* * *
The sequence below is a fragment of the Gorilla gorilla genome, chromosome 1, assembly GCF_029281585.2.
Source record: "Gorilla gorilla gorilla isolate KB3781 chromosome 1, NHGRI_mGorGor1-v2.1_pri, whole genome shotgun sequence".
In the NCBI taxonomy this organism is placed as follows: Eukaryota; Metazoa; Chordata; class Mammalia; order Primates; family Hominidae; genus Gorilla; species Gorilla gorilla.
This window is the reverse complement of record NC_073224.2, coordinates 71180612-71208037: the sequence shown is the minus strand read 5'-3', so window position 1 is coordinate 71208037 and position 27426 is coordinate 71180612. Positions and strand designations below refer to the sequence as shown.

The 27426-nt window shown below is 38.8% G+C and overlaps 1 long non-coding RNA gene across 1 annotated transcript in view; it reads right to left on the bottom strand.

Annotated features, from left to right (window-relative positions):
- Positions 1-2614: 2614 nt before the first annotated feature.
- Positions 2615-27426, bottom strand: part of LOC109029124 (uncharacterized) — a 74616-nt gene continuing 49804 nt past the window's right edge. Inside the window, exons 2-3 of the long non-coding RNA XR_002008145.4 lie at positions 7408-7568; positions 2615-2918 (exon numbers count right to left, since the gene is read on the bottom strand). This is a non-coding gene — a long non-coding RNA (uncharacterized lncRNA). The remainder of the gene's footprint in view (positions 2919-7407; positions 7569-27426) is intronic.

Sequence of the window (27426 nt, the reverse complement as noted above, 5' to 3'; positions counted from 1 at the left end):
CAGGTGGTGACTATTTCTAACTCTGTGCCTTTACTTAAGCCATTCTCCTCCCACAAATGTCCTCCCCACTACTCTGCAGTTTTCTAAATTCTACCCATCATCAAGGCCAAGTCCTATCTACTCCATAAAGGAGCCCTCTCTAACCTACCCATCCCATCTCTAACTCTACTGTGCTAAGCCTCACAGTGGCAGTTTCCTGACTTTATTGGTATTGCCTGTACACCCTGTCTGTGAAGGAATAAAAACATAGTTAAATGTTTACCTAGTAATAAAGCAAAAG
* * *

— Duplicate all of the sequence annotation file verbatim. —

The sequence below is a fragment of the Gorilla gorilla genome, chromosome 1, assembly GCF_029281585.2.
Source record: "Gorilla gorilla gorilla isolate KB3781 chromosome 1, NHGRI_mGorGor1-v2.1_pri, whole genome shotgun sequence".
In the NCBI taxonomy this organism is placed as follows: Eukaryota; Metazoa; Chordata; class Mammalia; order Primates; family Hominidae; genus Gorilla; species Gorilla gorilla.
This window is the reverse complement of record NC_073224.2, coordinates 71180612-71208037: the sequence shown is the minus strand read 5'-3', so window position 1 is coordinate 71208037 and position 27426 is coordinate 71180612. Positions and strand designations below refer to the sequence as shown.

The 27426-nt window shown below is 38.8% G+C and overlaps 1 long non-coding RNA gene across 1 annotated transcript in view; it reads right to left on the bottom strand.

Annotated features, from left to right (window-relative positions):
- Positions 1-2614: 2614 nt before the first annotated feature.
- Positions 2615-27426, bottom strand: part of LOC109029124 (uncharacterized) — a 74616-nt gene continuing 49804 nt past the window's right edge. Inside the window, exons 2-3 of the long non-coding RNA XR_002008145.4 lie at positions 7408-7568; positions 2615-2918 (exon numbers count right to left, since the gene is read on the bottom strand). This is a non-coding gene — a long non-coding RNA (uncharacterized lncRNA). The remainder of the gene's footprint in view (positions 2919-7407; positions 7569-27426) is intronic.

Sequence of the window (27426 nt, the reverse complement as noted above, 5' to 3'; positions counted from 1 at the left end):
CAGGTGGTGACTATTTCTAACTCTGTGCCTTTACTTAAGCCATTCTCCTCCCACAAATGTCCTCCCCACTACTCTGCAGTTTTCTAAATTCTACCCATCATCAAGGCCAAGTCCTATCTACTCCATAAAGGAGCCCTCTCTAACCTACCCATCCCATCTCTAACTCTACTGTGCTAAGCCTCACAGTGGCAGTTTCCTGACTTTATTGGTATTGCCTGTACACCCTGTCTGTGAAGGAATAAAAACATAGTTAAATGTTTACCTAGTAATAAAGCAAAAG